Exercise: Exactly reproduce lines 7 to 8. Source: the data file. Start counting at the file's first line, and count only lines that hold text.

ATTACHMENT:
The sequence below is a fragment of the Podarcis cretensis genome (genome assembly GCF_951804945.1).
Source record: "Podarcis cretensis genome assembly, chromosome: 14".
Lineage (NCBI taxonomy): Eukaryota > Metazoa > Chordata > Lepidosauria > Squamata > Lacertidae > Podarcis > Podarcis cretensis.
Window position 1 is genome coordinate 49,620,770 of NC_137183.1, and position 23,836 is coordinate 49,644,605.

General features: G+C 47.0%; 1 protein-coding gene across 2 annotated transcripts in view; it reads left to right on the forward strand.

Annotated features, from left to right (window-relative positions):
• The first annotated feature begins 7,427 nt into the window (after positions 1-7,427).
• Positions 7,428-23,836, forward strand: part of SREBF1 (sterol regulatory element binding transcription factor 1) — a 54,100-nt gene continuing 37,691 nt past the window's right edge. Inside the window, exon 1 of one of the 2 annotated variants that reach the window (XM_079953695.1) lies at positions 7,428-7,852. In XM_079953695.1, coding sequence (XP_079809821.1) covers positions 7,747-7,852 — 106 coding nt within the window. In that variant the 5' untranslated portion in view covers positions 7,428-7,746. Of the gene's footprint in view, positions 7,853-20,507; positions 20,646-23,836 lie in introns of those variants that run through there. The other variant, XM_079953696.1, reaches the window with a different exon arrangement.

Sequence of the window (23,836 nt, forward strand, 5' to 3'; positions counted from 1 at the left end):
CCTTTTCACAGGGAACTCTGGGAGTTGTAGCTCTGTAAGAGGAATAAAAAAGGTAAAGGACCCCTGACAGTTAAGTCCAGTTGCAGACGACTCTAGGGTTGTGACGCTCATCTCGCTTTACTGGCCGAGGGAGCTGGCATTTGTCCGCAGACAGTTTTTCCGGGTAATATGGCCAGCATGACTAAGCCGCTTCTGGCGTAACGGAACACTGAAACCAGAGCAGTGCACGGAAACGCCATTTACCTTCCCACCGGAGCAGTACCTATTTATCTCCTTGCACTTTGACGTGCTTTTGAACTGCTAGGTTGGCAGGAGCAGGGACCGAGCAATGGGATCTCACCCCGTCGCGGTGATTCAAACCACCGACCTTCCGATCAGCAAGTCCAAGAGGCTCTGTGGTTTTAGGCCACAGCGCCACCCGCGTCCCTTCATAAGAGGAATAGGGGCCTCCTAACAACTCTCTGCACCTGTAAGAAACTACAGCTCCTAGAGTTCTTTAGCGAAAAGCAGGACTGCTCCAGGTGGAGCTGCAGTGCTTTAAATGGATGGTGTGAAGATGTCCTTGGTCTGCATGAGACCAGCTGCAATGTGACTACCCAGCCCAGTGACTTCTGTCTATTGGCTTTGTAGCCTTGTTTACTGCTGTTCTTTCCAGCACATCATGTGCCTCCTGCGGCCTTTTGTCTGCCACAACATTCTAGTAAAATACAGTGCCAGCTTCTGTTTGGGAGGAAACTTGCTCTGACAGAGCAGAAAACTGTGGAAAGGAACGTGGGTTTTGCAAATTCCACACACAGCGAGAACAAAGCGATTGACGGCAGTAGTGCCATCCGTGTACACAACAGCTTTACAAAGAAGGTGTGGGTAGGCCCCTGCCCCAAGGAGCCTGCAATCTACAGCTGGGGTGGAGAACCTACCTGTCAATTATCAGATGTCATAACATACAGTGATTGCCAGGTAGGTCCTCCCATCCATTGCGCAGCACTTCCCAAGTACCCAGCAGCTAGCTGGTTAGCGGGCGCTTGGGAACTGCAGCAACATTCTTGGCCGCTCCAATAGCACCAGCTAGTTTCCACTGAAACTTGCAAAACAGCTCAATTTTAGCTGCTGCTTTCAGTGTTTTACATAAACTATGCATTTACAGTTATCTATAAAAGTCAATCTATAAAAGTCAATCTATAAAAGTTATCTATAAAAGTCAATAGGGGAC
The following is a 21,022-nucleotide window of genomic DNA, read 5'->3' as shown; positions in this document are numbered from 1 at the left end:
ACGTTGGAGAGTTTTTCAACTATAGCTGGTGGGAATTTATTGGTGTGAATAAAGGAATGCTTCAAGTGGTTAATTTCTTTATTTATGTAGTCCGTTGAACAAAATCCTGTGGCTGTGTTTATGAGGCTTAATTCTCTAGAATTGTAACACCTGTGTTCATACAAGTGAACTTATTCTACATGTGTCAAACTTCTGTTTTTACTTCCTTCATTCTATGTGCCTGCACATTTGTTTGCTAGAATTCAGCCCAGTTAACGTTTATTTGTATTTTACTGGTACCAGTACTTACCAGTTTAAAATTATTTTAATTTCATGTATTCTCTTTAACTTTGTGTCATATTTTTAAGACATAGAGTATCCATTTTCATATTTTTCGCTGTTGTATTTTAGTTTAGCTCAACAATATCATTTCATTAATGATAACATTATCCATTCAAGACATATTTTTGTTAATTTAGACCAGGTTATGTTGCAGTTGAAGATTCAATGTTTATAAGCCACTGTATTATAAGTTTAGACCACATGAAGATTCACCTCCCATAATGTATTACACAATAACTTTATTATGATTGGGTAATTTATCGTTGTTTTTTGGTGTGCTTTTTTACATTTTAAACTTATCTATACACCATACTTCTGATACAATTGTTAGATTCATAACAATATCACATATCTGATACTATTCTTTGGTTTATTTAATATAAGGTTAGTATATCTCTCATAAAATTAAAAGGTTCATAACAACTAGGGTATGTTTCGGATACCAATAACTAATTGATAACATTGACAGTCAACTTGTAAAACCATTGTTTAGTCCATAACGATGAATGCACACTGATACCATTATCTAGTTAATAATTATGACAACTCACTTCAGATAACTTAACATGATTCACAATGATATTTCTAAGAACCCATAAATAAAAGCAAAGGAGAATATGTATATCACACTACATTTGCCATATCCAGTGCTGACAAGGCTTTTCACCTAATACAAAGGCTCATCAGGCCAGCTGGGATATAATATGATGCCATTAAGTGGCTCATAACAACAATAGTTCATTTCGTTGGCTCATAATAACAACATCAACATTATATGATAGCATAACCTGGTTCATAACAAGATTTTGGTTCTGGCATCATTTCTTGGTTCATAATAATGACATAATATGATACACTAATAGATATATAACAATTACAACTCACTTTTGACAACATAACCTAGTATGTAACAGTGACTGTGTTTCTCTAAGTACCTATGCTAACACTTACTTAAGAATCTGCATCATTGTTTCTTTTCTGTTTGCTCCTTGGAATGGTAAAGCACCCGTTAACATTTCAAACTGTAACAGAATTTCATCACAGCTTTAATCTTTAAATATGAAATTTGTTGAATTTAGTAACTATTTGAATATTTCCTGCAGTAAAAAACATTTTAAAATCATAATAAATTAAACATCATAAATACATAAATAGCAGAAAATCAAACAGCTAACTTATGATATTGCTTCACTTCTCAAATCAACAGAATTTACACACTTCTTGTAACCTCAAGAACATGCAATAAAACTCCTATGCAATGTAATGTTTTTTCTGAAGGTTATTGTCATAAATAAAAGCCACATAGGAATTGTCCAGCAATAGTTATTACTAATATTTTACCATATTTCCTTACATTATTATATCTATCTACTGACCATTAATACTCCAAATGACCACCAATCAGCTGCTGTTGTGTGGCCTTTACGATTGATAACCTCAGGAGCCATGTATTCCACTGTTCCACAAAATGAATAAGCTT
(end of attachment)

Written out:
• The first annotated feature begins 7,427 nt into the window (after positions 1-7,427).
• Positions 7,428-23,836, forward strand: part of SREBF1 (sterol regulatory element binding transcription factor 1) — a 54,100-nt gene continuing 37,691 nt past the window's right edge. Inside the window, exon 1 of one of the 2 annotated variants that reach the window (XM_079953695.1) lies at positions 7,428-7,852. In XM_079953695.1, coding sequence (XP_079809821.1) covers positions 7,747-7,852 — 106 coding nt within the window. In that variant the 5' untranslated portion in view covers positions 7,428-7,746. Of the gene's footprint in view, positions 7,853-20,507; positions 20,646-23,836 lie in introns of those variants that run through there. The other variant, XM_079953696.1, reaches the window with a different exon arrangement.